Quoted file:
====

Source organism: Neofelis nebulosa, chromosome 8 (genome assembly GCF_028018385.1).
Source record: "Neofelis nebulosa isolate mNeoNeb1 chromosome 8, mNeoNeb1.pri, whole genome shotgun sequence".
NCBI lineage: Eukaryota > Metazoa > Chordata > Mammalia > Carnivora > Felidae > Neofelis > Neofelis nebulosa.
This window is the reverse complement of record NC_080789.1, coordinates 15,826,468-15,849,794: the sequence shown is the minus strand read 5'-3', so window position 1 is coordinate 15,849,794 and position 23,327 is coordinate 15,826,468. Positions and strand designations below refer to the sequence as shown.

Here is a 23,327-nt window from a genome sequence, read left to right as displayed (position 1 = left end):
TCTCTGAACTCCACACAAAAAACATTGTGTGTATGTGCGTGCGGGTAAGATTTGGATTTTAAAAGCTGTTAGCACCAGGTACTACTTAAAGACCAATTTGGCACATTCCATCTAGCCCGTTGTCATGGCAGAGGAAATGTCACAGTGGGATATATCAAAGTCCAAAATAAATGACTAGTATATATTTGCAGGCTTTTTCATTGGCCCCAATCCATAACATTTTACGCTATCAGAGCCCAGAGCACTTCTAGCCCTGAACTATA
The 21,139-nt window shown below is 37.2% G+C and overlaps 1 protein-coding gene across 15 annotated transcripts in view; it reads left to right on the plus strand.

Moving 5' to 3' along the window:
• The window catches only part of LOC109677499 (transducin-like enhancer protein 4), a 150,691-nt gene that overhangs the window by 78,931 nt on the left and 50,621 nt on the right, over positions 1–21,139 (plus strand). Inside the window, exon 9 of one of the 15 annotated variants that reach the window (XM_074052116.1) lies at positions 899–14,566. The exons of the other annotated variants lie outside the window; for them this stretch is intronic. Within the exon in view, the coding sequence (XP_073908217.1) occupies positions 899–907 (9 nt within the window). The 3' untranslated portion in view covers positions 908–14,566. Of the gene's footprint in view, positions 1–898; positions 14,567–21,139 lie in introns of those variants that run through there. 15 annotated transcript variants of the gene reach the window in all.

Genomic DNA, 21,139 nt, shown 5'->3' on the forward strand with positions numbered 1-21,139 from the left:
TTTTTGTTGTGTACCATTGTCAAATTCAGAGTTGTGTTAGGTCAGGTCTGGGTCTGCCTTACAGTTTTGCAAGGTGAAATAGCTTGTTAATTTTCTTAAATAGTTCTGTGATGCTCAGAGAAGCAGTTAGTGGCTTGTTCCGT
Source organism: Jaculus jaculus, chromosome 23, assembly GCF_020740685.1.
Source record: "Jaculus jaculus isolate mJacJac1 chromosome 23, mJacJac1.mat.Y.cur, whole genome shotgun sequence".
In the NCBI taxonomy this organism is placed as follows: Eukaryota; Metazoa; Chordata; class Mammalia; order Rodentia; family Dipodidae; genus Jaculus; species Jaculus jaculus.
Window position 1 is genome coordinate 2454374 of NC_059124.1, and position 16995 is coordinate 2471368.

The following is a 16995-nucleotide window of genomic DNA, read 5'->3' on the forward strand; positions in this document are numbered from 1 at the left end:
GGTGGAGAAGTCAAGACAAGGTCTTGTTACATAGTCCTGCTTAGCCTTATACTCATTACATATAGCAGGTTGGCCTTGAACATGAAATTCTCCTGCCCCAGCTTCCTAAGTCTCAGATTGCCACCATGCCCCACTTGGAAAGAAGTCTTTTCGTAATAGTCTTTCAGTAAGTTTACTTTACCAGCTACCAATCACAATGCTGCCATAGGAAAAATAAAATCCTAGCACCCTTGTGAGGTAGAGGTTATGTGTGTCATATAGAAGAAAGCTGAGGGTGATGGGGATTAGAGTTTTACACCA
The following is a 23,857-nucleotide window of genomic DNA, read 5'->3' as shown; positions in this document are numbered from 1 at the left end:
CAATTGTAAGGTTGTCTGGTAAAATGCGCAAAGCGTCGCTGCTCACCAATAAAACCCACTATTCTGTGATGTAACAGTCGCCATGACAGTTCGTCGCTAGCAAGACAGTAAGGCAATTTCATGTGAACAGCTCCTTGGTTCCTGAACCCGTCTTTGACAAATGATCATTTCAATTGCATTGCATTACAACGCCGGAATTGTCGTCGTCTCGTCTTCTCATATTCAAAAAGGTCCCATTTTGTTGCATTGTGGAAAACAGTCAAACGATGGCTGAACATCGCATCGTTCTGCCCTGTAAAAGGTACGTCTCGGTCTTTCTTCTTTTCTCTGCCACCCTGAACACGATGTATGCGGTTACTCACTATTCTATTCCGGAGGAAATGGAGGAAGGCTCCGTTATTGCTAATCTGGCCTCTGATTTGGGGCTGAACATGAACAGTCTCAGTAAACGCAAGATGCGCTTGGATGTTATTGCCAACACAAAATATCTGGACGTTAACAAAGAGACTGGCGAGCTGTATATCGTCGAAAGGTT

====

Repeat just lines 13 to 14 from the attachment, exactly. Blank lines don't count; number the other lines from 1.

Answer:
Source record: "Jaculus jaculus isolate mJacJac1 chromosome 23, mJacJac1.mat.Y.cur, whole genome shotgun sequence".
In the NCBI taxonomy this organism is placed as follows: Eukaryota; Metazoa; Chordata; class Mammalia; order Rodentia; family Dipodidae; genus Jaculus; species Jaculus jaculus.